Donnie Darko (2001)

Don’t ask me how, but I’ve somehow never seen Donnie Darko. Now, thanks to the 4K re-release from Arrow, I’ve really fixed that. I mean, we all know how I feel about Southland Tales, so it’s high time that I get this one crossed off the list.

Richard Kelly had graduated from film school and started writing his first scripts when he got the idea of a jet engine falling onto a house. Even though he was an unproven director, Kelly insisted that he make the film himself, struggling to get funding until Drew Barrymore’s Flower Films produced it.

The film came and went without much notice outside of critics, as a movie with part of a plane crashing into a house being released a month after 9/11 — not to mention Donnie shooting a gun so close after Colombine — didn’t seem like something audiences would want to see. Yet Kelly’s vision — he wanted an “ambitious, personal, and nostalgic” look back at the 80’s before everyone was doing that — finally found an audience as it was reissued.

It’s not an easy movie to wade through and that’s pretty much why it’s so beloved by the people who discovered it.

On October 2, 1988, the Middlesex, Virginia bedroom of Donald J. “Donnie” Darko (Jake Gyllenhaal) is destroyed by a jet engine. As for Donnie, he has been sleepwalking and speaking to a monstrous rabbit named Frank who informs him that the world will end in 28 days, 6 hours, 42 minutes and 12 seconds. He begins to follow Frank’s instructions, which often involve destruction and mayhem.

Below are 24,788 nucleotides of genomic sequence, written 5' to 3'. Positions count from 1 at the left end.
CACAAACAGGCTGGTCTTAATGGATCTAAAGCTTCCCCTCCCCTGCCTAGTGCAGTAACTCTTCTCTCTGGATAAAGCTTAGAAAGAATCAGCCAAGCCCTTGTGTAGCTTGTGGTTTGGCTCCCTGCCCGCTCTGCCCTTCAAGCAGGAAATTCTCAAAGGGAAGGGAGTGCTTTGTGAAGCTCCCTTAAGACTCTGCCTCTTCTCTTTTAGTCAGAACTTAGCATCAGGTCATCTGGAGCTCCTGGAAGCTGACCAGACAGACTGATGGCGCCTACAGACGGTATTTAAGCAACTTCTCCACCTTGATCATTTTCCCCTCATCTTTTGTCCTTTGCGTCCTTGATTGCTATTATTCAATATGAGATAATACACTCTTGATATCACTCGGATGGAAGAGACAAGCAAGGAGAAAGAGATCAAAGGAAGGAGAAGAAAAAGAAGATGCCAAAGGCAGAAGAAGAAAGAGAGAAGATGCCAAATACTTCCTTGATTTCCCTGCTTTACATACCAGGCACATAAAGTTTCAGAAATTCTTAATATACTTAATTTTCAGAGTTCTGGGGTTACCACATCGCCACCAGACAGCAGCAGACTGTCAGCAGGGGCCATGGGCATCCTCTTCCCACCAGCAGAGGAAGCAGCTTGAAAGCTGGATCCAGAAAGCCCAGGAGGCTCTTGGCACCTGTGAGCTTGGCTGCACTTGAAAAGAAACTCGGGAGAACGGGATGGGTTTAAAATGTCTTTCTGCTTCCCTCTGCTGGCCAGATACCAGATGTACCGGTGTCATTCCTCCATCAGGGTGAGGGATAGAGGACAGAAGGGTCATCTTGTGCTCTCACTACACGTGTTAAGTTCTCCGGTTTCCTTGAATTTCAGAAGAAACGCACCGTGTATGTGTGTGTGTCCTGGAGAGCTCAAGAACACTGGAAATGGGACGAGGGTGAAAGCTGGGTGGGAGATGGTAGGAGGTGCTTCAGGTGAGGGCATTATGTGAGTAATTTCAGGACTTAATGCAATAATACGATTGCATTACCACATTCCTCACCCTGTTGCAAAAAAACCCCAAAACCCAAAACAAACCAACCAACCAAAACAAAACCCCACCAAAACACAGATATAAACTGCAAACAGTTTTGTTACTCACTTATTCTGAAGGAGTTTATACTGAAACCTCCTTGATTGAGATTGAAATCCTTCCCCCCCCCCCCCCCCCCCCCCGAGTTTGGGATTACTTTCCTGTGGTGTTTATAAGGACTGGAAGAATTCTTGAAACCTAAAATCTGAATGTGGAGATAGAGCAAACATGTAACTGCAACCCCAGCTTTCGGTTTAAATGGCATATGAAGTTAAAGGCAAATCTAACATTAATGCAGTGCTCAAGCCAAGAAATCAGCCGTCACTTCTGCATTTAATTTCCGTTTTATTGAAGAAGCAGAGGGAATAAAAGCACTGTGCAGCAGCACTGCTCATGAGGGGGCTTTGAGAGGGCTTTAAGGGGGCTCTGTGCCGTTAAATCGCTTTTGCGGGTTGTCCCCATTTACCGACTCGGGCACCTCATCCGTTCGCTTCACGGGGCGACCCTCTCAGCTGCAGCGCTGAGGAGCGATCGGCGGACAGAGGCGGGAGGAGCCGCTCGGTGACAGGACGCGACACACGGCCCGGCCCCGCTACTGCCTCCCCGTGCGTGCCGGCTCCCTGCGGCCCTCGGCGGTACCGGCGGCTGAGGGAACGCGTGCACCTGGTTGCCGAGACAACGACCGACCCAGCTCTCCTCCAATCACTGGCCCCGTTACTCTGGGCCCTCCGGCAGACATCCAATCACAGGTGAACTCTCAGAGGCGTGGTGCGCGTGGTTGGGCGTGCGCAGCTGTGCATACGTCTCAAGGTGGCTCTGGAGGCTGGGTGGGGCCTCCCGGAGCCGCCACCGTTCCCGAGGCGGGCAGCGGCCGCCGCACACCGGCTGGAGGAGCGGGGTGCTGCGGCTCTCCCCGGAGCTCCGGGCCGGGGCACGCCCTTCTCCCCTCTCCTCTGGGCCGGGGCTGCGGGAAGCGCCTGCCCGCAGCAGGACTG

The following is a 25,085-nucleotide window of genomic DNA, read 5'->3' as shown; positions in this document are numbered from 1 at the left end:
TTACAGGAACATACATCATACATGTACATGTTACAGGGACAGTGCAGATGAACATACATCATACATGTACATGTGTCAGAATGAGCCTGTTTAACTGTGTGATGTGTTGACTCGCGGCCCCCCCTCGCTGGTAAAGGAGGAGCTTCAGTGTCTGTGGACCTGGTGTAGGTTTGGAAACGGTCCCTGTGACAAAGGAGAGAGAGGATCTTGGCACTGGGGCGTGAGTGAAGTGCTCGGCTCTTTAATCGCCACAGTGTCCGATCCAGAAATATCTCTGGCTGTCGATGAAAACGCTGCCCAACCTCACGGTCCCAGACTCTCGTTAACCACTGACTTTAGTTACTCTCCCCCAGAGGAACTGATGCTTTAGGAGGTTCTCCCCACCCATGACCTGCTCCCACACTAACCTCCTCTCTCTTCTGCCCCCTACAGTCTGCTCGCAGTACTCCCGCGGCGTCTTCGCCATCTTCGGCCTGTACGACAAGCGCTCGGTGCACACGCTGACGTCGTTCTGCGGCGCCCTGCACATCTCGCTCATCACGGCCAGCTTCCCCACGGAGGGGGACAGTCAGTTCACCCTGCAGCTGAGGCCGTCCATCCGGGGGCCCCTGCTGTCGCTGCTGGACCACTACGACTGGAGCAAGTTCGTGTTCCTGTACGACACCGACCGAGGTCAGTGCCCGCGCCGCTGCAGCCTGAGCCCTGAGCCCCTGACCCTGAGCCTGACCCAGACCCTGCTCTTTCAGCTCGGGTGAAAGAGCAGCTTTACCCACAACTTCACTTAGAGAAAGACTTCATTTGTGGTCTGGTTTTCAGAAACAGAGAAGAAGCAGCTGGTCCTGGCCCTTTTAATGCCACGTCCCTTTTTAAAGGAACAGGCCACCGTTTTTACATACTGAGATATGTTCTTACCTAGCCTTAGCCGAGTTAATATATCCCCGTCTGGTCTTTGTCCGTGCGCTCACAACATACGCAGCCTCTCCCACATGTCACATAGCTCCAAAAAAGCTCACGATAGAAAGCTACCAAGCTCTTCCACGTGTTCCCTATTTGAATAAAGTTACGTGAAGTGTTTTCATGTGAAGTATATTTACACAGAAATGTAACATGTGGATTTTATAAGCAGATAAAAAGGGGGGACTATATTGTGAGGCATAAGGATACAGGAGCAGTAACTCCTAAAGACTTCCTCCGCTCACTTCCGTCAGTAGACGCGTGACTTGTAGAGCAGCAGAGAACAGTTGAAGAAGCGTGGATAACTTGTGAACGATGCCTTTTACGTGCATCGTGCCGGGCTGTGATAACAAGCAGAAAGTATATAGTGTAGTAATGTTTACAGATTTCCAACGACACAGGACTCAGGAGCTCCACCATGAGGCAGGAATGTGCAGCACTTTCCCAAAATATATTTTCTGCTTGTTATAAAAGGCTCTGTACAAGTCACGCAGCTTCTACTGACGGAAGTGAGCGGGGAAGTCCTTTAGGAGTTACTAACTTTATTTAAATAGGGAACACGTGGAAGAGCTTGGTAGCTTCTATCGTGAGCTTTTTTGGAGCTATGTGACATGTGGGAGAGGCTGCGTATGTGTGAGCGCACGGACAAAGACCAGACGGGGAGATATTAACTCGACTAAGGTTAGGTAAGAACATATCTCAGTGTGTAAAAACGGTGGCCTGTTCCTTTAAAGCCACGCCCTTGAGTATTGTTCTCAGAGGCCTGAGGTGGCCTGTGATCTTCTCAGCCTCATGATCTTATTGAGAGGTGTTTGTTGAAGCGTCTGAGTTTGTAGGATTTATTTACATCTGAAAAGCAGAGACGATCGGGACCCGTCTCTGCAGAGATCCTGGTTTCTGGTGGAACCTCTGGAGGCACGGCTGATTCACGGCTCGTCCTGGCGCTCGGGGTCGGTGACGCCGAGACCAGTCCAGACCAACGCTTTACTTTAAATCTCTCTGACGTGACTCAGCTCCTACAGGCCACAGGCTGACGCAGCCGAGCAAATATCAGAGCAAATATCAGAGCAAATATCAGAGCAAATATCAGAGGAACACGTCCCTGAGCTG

How else do you escape a small town where infomercial pitchmen’s words are taken as religion and teachers are either fired for being individuals or become wrapped up in their own power? There’s also a former nun turned author, once named Roberta Sparrow but now called Grandma Death, who whispers to Donnie that “Every living creature on Earth dies alone.”

Frank’s instructions grow darker, including setting the home of the inspirational speaker — Patrick Swayze! — ablaze, which reveals that the man is a child molester. And Donnie begins to fall for Gretchen Ross (Jena Malone), who is in town to escape from her brutal stepfather. But as a cycle of violence begins to continually spiral out of control, Donnie realizes that the only way to stop the end of the world is to change the flow of time.

But man, that’s just one of the many ways you can take this movie. In the foreword to The Donnie Darko Book, Jake Gyllenhaal wrote, “What is Donnie Darko about? I have no idea.” Even Kelly admits that the film needs Cliffs Notes.

According to Dan Kois’ Everything you were afraid to ask about Donnie Darko, the movie takes place in a parallel universe, which exists only during the 28 days — it also took 28 days to film the movie — of the film. The main idea is that Donnie must erase the Tangent Universe — and die as a result — in order to save reality.

Roberta Sparrow’s book The Philosophy of Time Travel exists, if not only in the world of the film, then also on the website that went with the movie and the director’s cut. In it, she writes, “If a Tangent Universe occurs, it will be highly unstable, sustaining itself for no longer than several weeks. Eventually it will collapse upon itself, forming a black hole within the Primary Universe capable of destroying all existence.”

Or is it about Donnie being a paranoid schizophrenic? That solution is up to you.

Or you could see it as the fact that Gretchen and Frank — the human being dressed as the rabbit  that Donnie shoots and not yet the rabbit — are dead as the result of knowing Donnie and they lead him into this situation to gain super powers and send the engine back in time, saving themselves at the cost of his life.